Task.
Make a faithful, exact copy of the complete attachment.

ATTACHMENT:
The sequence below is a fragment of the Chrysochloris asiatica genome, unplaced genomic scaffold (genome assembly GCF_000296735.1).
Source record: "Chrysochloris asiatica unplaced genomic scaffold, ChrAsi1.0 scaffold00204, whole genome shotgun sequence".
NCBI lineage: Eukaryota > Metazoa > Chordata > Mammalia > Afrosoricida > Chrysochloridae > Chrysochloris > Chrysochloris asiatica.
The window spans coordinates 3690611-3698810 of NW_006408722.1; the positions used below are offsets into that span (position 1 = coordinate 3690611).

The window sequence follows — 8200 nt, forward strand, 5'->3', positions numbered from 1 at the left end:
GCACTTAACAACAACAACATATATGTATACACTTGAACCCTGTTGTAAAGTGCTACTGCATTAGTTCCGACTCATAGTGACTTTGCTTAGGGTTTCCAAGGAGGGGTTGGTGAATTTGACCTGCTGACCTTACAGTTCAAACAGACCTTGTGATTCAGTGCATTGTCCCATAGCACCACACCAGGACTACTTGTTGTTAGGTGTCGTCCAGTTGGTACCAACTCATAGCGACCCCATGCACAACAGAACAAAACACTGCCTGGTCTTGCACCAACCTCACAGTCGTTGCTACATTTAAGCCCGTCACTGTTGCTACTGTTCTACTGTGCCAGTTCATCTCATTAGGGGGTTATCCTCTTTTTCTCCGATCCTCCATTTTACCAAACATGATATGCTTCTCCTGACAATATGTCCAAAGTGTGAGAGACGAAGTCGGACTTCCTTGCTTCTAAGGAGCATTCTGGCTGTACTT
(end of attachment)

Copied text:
The sequence below is a fragment of the Chrysochloris asiatica genome, unplaced genomic scaffold (genome assembly GCF_000296735.1).
Source record: "Chrysochloris asiatica unplaced genomic scaffold, ChrAsi1.0 scaffold00204, whole genome shotgun sequence".
NCBI lineage: Eukaryota > Metazoa > Chordata > Mammalia > Afrosoricida > Chrysochloridae > Chrysochloris > Chrysochloris asiatica.
The window spans coordinates 3690611-3698810 of NW_006408722.1; the positions used below are offsets into that span (position 1 = coordinate 3690611).

The window sequence follows — 8200 nt, forward strand, 5'->3', positions numbered from 1 at the left end:
GCACTTAACAACAACAACATATATGTATACACTTGAACCCTGTTGTAAAGTGCTACTGCATTAGTTCCGACTCATAGTGACTTTGCTTAGGGTTTCCAAGGAGGGGTTGGTGAATTTGACCTGCTGACCTTACAGTTCAAACAGACCTTGTGATTCAGTGCATTGTCCCATAGCACCACACCAGGACTACTTGTTGTTAGGTGTCGTCCAGTTGGTACCAACTCATAGCGACCCCATGCACAACAGAACAAAACACTGCCTGGTCTTGCACCAACCTCACAGTCGTTGCTACATTTAAGCCCGTCACTGTTGCTACTGTTCTACTGTGCCAGTTCATCTCATTAGGGGGTTATCCTCTTTTTCTCCGATCCTCCATTTTACCAAACATGATATGCTTCTCCTGACAATATGTCCAAAGTGTGAGAGACGAAGTCGGACTTCCTTGCTTCTAAGGAGCATTCTGGCTGTACTT